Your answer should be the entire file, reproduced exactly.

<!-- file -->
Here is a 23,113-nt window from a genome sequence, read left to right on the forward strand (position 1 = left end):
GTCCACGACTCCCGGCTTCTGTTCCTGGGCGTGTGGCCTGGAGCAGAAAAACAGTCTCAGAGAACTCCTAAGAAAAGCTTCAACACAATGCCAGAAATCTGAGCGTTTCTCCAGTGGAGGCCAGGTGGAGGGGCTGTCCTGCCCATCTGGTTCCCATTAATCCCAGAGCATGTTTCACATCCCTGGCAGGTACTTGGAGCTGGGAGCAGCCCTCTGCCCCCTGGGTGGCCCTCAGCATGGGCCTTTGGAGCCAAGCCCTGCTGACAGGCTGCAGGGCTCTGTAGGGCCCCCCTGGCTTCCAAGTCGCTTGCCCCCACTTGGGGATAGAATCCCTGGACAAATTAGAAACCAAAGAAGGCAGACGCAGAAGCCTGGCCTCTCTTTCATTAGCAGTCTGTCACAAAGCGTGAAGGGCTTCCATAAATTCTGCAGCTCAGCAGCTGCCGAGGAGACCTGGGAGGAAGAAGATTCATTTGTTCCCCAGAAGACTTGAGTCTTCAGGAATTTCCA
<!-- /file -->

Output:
Here is a 23,113-nt window from a genome sequence, read left to right on the forward strand (position 1 = left end):
GTCCACGACTCCCGGCTTCTGTTCCTGGGCGTGTGGCCTGGAGCAGAAAAACAGTCTCAGAGAACTCCTAAGAAAAGCTTCAACACAATGCCAGAAATCTGAGCGTTTCTCCAGTGGAGGCCAGGTGGAGGGGCTGTCCTGCCCATCTGGTTCCCATTAATCCCAGAGCATGTTTCACATCCCTGGCAGGTACTTGGAGCTGGGAGCAGCCCTCTGCCCCCTGGGTGGCCCTCAGCATGGGCCTTTGGAGCCAAGCCCTGCTGACAGGCTGCAGGGCTCTGTAGGGCCCCCCTGGCTTCCAAGTCGCTTGCCCCCACTTGGGGATAGAATCCCTGGACAAATTAGAAACCAAAGAAGGCAGACGCAGAAGCCTGGCCTCTCTTTCATTAGCAGTCTGTCACAAAGCGTGAAGGGCTTCCATAAATTCTGCAGCTCAGCAGCTGCCGAGGAGACCTGGGAGGAAGAAGATTCATTTGTTCCCCAGAAGACTTGAGTCTTCAGGAATTTCCA